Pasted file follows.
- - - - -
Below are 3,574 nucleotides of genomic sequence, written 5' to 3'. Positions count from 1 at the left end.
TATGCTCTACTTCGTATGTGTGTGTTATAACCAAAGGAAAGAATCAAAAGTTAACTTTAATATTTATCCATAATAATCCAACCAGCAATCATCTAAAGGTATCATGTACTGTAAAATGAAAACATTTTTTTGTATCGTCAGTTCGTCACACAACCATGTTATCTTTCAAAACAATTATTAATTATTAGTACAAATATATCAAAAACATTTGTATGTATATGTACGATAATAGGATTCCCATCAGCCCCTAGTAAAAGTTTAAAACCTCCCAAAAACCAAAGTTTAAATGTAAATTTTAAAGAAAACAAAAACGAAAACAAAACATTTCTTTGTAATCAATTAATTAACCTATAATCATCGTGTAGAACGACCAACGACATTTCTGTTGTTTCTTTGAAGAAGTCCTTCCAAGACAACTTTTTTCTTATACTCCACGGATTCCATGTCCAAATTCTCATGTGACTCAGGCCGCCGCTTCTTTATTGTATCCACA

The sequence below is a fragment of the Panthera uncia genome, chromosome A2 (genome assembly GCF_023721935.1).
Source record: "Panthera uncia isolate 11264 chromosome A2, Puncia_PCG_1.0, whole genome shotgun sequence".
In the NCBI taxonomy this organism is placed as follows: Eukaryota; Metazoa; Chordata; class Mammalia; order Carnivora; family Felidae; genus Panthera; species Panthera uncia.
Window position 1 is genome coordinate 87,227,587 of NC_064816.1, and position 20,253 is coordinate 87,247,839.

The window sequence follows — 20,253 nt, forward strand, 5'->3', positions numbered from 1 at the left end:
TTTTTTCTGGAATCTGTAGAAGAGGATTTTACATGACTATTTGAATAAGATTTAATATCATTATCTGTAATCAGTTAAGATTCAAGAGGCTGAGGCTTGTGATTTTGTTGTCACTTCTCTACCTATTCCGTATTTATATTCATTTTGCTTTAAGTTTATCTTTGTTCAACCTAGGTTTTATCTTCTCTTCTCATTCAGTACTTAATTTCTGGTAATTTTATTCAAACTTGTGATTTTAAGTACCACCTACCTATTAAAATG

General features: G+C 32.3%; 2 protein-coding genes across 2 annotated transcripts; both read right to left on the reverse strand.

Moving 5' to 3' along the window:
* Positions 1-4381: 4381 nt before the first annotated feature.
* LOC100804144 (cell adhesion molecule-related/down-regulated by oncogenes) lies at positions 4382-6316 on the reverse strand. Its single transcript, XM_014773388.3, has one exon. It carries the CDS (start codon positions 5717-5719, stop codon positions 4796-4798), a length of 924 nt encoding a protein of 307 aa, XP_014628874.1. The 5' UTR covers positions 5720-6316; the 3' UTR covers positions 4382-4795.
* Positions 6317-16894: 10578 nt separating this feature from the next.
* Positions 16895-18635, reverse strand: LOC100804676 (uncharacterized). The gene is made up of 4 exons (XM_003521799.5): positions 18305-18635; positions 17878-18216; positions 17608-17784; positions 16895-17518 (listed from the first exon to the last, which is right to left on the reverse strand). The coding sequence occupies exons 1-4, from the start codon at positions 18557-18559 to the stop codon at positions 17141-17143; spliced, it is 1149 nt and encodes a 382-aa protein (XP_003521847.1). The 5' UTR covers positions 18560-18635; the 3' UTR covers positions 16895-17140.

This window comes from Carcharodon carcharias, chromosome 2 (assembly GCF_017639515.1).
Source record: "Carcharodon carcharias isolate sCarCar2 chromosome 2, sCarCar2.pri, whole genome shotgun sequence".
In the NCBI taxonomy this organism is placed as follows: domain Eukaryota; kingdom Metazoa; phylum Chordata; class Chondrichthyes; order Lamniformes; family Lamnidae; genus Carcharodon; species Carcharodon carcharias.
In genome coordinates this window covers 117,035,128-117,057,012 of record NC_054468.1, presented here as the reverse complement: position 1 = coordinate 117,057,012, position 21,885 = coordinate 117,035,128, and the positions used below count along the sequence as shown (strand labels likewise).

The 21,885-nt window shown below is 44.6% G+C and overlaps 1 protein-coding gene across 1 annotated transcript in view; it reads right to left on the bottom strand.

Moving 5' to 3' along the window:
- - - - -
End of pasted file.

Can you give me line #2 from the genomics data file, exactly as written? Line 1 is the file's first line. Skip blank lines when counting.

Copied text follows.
TATGCTCTACTTCGTATGTGTGTGTTATAACCAAAGGAAAGAATCAAAAGTTAACTTTAATATTTATCCATAATAATCCAACCAGCAATCATCTAAAGGTATCATGTACTGTAAAATGAAAACATTTTTTTGTATCGTCAGTTCGTCACACAACCATGTTATCTTTCAAAACAATTATTAATTATTAGTACAAATATATCAAAAACATTTGTATGTATATGTACGATAATAGGATTCCCATCAGCCCCTAGTAAAAGTTTAAAACCTCCCAAAAACCAAAGTTTAAATGTAAATTTTAAAGAAAACAAAAACGAAAACAAAACATTTCTTTGTAATCAATTAATTAACCTATAATCATCGTGTAGAACGACCAACGACATTTCTGTTGTTTCTTTGAAGAAGTCCTTCCAAGACAACTTTTTTCTTATACTCCACGGATTCCATGTCCAAATTCTCATGTGACTCAGGCCGCCGCTTCTTTATTGTATCCACA